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06/1725, Volume 1
Book Review
The Gentleman's Magazine: and historical chronicle, Jan. 1736-Dec. 1833, ISSN 2043-3026, 02/1756, Volume 26, pp. 73 - 76
land, lies in latitude 55d 24m north, and longitude 1d 20m west from London; it is situated on the north side of a hill, near the river Aln or Ale, over which... 
Journal Article
London magazine, or, Gentleman's monthly intelligencer, 1747-1783, ISSN 2043-4049, 02/1757, Volume 26, pp. 89 - 89
Journal Article
10. The builder's companion, and workman's general assistant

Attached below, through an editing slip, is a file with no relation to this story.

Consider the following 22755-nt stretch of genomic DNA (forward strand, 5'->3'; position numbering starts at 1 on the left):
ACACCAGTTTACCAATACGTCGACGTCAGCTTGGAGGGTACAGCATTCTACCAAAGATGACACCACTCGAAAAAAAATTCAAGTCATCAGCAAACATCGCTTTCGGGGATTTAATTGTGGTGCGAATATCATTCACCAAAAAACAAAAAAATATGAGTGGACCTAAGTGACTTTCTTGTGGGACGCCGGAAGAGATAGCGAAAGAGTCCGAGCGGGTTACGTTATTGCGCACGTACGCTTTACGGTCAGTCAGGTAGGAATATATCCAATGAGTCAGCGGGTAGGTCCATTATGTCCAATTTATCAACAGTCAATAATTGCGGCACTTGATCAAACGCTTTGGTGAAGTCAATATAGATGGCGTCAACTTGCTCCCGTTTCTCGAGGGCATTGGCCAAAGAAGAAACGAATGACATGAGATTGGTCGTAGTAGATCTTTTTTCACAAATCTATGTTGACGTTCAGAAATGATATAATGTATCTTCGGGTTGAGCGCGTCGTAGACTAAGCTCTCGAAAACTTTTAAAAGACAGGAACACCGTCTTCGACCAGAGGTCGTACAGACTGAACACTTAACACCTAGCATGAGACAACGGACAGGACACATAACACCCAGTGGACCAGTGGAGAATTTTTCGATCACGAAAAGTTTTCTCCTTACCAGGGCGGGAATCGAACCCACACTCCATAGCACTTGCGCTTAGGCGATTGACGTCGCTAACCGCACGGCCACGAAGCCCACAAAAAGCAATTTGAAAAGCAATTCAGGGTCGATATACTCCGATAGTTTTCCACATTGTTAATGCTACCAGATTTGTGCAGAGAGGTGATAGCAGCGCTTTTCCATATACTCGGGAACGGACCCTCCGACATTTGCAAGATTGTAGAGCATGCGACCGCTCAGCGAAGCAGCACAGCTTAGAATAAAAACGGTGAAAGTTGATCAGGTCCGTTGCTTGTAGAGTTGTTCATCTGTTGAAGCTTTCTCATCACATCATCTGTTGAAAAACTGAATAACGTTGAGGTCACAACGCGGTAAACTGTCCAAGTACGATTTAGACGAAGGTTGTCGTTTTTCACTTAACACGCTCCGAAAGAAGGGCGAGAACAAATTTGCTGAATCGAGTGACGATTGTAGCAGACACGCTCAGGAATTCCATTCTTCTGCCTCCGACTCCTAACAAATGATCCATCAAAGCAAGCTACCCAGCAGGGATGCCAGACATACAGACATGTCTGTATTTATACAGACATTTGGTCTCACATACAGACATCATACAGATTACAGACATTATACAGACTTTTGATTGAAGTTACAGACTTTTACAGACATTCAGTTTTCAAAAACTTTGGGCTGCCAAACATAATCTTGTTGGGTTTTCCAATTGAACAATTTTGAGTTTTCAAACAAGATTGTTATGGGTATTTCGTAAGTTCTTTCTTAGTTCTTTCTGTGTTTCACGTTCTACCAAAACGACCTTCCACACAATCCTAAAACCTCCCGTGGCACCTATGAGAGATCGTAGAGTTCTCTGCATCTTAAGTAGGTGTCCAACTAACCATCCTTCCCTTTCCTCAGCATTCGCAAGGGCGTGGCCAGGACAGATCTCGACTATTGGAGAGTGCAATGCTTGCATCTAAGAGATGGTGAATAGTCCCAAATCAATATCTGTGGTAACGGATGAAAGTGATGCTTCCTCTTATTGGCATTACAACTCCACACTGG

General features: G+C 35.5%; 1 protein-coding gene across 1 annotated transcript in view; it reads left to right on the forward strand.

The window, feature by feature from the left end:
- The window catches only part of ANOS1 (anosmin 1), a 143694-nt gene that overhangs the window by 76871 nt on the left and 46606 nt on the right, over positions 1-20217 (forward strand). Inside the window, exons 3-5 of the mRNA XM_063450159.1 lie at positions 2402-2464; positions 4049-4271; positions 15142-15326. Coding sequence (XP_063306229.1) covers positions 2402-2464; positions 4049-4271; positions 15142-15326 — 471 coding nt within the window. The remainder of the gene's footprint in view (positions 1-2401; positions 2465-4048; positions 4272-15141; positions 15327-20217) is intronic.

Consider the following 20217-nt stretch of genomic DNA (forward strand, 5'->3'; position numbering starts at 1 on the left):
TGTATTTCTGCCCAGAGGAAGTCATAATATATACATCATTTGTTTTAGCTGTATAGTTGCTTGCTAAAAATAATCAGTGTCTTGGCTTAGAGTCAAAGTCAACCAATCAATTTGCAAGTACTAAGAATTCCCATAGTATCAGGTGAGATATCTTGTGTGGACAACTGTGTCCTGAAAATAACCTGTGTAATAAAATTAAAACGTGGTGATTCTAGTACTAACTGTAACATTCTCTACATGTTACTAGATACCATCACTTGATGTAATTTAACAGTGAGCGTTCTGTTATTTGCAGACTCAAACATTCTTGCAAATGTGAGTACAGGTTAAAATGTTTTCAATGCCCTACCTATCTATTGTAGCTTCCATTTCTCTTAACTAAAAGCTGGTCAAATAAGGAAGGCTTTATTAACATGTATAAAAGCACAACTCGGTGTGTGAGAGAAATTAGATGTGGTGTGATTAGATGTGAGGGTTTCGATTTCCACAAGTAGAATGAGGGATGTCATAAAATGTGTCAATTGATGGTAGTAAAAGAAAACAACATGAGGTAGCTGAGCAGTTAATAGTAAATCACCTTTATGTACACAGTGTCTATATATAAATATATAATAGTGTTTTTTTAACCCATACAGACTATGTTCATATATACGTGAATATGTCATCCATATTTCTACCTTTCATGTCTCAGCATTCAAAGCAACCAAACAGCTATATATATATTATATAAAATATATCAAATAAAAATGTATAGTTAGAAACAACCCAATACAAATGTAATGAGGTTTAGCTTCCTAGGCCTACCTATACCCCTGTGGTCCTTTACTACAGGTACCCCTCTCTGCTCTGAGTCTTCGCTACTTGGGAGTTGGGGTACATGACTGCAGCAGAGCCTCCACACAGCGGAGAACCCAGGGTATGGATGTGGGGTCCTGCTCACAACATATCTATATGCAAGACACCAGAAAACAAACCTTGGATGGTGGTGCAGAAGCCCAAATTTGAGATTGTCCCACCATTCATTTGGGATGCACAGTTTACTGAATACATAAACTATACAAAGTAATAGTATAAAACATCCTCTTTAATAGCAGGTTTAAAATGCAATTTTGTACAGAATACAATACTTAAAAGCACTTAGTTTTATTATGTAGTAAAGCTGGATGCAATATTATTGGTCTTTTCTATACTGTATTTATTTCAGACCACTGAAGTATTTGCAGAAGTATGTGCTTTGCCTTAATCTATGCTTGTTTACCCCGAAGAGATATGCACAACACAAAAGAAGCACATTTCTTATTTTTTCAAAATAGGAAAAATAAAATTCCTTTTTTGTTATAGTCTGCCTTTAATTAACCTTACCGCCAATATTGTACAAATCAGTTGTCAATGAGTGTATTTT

: Demonstrating, after the most easy and practical method, all the principal rules of architecture, from the plan to the ornamental finish; illustrated with a greater number of useful and familiar examples than any work of that kind hitherto published; with clear and ample instructions, annexed to each subject or number, on the same plate; being not only useful but necessary to all masons, bricklayers, plasterers, carpenters, joiners, and others concerned in the several branches of building, &c. Also, the figure, description, and use of a new-invented joint-rule, to calculated as to render easy the drawing of any figure, architrave, frize, cornice, or moulding, that can be required to any given scale. The whole correctly engraven on seventy-seven folio copper-plates, from the designs of William Pain the subjects herein chiefly consist of, I. Of foundations, walls, and their diminutions, fitness of chimneys, and proportion of light to rooms, with the due scantlings of timber to be cut for building, &c. II. Great variety of geometrical, elliptic, and polygon figures, with rules for their formation. Centering of all sorts, for groinds, brick and stone arches, &c. both circular and splay'd, also with circular sofits in a circular wall: many examples for glewing and vaneering, niches, &c. with rules for tracing the cover of curve-line roofs, piers, vases, pedestals for sun-dials, busts, &c. and their most suitable proportions. III. General directions for framing floors and partitions, truss-roofs, &c. and methods to find the length and backing of hips, strait or curve lines to any pitch, square or bevel. IV. Of stair-cases, variously constructed; the methods of working ramp and twist-rails-profils of stairs to shew the manner of setting carriages for the steps, also the framing of string-boards and rails, and likewise of fixing them. V. The five orders of architecture from Palladin, with the rule for gauging flutes and fillets on a diminish'd column, by a method extremely easy, and intirely new. VI. Doors, windows, frontispieces, chimney-pieces, cornices, mouldings, &c. truly proportion'd, in a plain and genteel taste. VII. Sacred ornaments, viz. altar-pieces, pulpits, monuments, &c. VIII. Gothic architecture, being a various collection of columns, entablatures, arches, doors, windows, chimney-pieces, and other decorations in that prevailing taste-and it may be noted of these, as of all the foregoing examples, that they are immediately adapted to workmen, and may be executed by the meanest capacity